Dan Dyson had been building a successful gospel music career in Uganda for nearly a decade when his life was turned upside down by a group of anti-gay activists bent on ridding the country of its LGBT citizens. Today, he is in the midst of a Kickstarter campaign trying to raise $5,000 to record a full-length album and restart his career in the United States.
In 2009, a group of United States evangelicals joined together with Ugandan pastors and held a conference in Uganda, developing an agenda against homosexuality in the country as well as a campaign to out LGBTI Ugandans through the media.
The campaign included briberyoften of other gay peoplefor names of known LGBTI citizens.
"A gay man that we knew … was paid to start naming and outing people," Dyson said.
A publication called Red Paper began publishing the names and careers of LGBTI individuals living in Uganda.
"They did a story about me and the Catholic priest, my friend, that we were lovers, and that was out there in the newspaper," Dyson said.
Dyson had begun recording music with Rev. Fr. Anthony Musaala in 2002, following ostracism from his first church.
"I used to work with an evangelical church and I used to be one of the leading vocalists in the church. … When they found out I was gay they started mistreating me and they started hating me and discriminating [against] me, and then I quit the church," Dyson explained.
Father Musaala, encouraged Dyson not to give up on God and welcomed him into his church, where Dyson said he was welcomed despite not being Catholic.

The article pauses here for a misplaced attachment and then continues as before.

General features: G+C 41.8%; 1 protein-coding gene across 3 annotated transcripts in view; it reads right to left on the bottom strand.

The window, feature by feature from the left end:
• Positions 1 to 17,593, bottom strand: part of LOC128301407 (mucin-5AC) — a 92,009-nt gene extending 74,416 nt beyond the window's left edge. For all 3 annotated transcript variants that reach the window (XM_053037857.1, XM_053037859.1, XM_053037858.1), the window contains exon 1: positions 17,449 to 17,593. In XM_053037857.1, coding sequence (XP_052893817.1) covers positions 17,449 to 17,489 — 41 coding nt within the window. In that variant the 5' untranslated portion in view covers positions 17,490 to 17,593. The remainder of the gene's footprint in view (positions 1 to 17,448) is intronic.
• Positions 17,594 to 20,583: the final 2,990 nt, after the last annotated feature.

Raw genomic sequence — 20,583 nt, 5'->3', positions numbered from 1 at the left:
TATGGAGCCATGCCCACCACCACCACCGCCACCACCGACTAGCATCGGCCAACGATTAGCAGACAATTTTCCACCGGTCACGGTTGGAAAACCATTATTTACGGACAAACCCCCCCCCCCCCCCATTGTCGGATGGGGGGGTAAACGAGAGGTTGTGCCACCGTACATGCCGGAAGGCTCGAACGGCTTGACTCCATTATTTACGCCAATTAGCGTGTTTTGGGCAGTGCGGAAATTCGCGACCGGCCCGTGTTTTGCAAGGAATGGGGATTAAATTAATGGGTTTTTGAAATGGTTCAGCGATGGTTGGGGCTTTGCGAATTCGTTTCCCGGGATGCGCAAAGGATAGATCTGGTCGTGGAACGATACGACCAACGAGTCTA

Father Musaala and Dyson began recording music together, and recorded seven albums by 2009 when the outing occurred.
By 2009, Dyson had also already been participating in grassroots efforts to help the Ugandan LGBTI community, including helping to found Spectrum Uganda Initiatives, but he said that he did so without being publicly out due to his career.
"I was one of the pioneer LGBTI activists who started the work," he noted. "I would even go on the radio and speak, because on the radio no one sees you.
"We felt like as a community we needed an organization to support each other, to get condoms for the community, get HIV drugs for some of our members who were sick, because we felt like we couldn't get any help from the government."
Being publicly outed was terrifying for Dyson, but he decided that it was important to speak up and to continue his activism. He began speaking out widely, which led to an appearance on a government owned radio station that included the minister of ethics and integrity, who was there to speak against homosexuality.
Following the radio interview, Dyson said that he was abducted and taken to an unknown location where he was tortured for three days and became ill.
Despite orders to kill him, Dyson was shown the slightest bit of mercy and let go, with the instructions to stop his activism and to leave.
Dyson left Uganda, and first settled in Nairobi, Kenya, before coming to the United States in 2012.
Today, Dyson has begun making a life for himself in San Francisco. He wishes to rebuild his music career and has started a campaign on Kickstarter that will allow him to record a full-length record of new material that he has written. He said the songs are all focused on peace, love, freedom and worship, and will allow him to tell his story through music.
"I love singing," he said. "It's my number-one passion. I have been performing in the U.S. in the churches and where I am invited to speak and to sing."
Because of recording costs in the United States, Dyson is planning to return to Nairobi, where he has a producer and others who can help him record the album.
He said that he is hoping people will contribute and help him raise the $5,000, noting that he lost everything in Uganda, his career, his home and his family.
The Kickstarter campaign runs through Tuesday, Nov. 5, at 9 p.m. EST.
To learn more about Dyson's journey and the campaign, visit www.kickstarter.com/projects/dandyson/dan-dyson-in-africa .